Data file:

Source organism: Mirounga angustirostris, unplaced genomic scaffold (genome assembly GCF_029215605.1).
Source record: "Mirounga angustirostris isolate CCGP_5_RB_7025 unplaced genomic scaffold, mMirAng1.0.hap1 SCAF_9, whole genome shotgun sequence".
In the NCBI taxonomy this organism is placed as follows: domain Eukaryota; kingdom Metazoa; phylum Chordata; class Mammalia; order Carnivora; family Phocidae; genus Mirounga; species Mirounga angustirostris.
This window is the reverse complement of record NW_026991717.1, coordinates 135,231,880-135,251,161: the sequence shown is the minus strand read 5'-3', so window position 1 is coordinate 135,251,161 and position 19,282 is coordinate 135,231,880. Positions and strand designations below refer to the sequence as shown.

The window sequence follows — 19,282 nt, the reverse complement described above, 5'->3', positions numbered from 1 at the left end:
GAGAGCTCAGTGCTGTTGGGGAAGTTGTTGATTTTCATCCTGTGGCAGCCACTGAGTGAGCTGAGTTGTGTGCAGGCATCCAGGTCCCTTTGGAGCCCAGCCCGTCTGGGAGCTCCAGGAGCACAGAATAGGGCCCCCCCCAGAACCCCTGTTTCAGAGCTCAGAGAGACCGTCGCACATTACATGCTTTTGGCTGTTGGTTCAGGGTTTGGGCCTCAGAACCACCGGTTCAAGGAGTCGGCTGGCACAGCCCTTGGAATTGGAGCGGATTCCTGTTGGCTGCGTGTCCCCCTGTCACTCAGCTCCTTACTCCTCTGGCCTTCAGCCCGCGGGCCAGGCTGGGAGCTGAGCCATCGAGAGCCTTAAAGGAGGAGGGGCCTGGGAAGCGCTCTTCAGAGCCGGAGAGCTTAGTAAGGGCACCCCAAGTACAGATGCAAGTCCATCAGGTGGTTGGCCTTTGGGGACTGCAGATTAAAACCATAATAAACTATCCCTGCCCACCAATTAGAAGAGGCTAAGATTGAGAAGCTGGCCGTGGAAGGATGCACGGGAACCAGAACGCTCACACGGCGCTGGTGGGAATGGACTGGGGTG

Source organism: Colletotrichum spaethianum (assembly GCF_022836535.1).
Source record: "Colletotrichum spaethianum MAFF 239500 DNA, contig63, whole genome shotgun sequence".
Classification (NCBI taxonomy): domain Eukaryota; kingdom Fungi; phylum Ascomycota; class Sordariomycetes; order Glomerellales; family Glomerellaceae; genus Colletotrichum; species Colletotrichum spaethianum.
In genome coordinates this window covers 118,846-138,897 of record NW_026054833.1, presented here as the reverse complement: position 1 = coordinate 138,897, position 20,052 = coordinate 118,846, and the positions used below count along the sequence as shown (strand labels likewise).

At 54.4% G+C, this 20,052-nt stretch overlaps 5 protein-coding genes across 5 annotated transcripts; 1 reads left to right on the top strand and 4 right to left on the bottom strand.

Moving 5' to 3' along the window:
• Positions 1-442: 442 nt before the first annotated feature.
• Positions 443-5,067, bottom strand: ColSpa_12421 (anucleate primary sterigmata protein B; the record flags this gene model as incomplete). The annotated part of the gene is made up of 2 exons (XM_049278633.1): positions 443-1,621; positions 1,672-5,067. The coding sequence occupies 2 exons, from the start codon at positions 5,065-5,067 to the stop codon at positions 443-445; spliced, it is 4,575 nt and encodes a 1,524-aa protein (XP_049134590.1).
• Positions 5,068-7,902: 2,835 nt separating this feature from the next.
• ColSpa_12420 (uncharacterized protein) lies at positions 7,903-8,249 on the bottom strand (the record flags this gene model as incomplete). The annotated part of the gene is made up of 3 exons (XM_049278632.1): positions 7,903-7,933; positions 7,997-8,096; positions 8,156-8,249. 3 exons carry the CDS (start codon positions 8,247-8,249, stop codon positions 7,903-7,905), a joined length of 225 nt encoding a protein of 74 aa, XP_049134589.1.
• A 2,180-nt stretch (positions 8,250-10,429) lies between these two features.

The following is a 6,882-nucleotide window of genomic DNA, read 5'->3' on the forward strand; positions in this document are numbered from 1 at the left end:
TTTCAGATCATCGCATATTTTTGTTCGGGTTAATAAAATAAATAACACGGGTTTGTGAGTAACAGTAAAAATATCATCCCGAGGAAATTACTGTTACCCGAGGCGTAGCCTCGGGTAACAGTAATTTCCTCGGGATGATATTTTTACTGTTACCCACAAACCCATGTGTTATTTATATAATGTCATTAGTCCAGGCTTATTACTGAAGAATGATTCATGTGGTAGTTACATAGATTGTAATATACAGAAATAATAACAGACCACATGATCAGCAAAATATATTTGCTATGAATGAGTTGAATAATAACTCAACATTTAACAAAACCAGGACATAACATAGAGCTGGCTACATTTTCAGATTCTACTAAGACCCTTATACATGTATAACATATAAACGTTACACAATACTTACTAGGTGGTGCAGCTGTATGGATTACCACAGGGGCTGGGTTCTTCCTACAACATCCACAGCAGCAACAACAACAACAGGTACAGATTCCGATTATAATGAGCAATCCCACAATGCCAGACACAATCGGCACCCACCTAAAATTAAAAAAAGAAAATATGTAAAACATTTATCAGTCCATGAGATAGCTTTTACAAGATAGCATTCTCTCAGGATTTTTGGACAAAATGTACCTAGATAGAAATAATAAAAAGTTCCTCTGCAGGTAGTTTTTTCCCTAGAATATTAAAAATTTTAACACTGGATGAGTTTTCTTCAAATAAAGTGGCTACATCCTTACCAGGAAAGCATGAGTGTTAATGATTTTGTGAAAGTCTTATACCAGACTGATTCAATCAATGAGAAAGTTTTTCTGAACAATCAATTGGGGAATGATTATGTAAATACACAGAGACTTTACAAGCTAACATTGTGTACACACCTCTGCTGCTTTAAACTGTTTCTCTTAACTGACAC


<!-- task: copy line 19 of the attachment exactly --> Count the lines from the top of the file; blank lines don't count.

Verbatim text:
TTTCAGATCATCGCATATTTTTGTTCGGGTTAATAAAATAAATAACACGGGTTTGTGAGTAACAGTAAAAATATCATCCCGAGGAAATTACTGTTACCCGAGGCGTAGCCTCGGGTAACAGTAATTTCCTCGGGATGATATTTTTACTGTTACCCACAAACCCATGTGTTATTTATATAATGTCATTAGTCCAGGCTTATTACTGAAGAATGATTCATGTGGTAGTTACATAGATTGTAATATACAGAAATAATAACAGACCACATGATCAGCAAAATATATTTGCTATGAATGAGTTGAATAATAACTCAACATTTAACAAAACCAGGACATAACATAGAGCTGGCTACATTTTCAGATTCTACTAAGACCCTTATACATGTATAACATATAAACGTTACACAATACTTACTAGGTGGTGCAGCTGTATGGATTACCACAGGGGCTGGGTTCTTCCTACAACATCCACAGCAGCAACAACAACAACAGGTACAGATTCCGATTATAATGAGCAATCCCACAATGCCAGACACAATCGGCACCCACCTAAAATTAAAAAAAGAAAATATGTAAAACATTTATCAGTCCATGAGATAGCTTTTACAAGATAGCATTCTCTCAGGATTTTTGGACAAAATGTACCTAGATAGAAATAATAAAAAGTTCCTCTGCAGGTAGTTTTTTCCCTAGAATATTAAAAATTTTAACACTGGATGAGTTTTCTTCAAATAAAGTGGCTACATCCTTACCAGGAAAGCATGAGTGTTAATGATTTTGTGAAAGTCTTATACCAGACTGATTCAATCAATGAGAAAGTTTTTCTGAACAATCAATTGGGGAATGATTATGTAAATACACAGAGACTTTACAAGCTAACATTGTGTACACACCTCTGCTGCTTTAAACTGTTTCTCTTAACTGACAC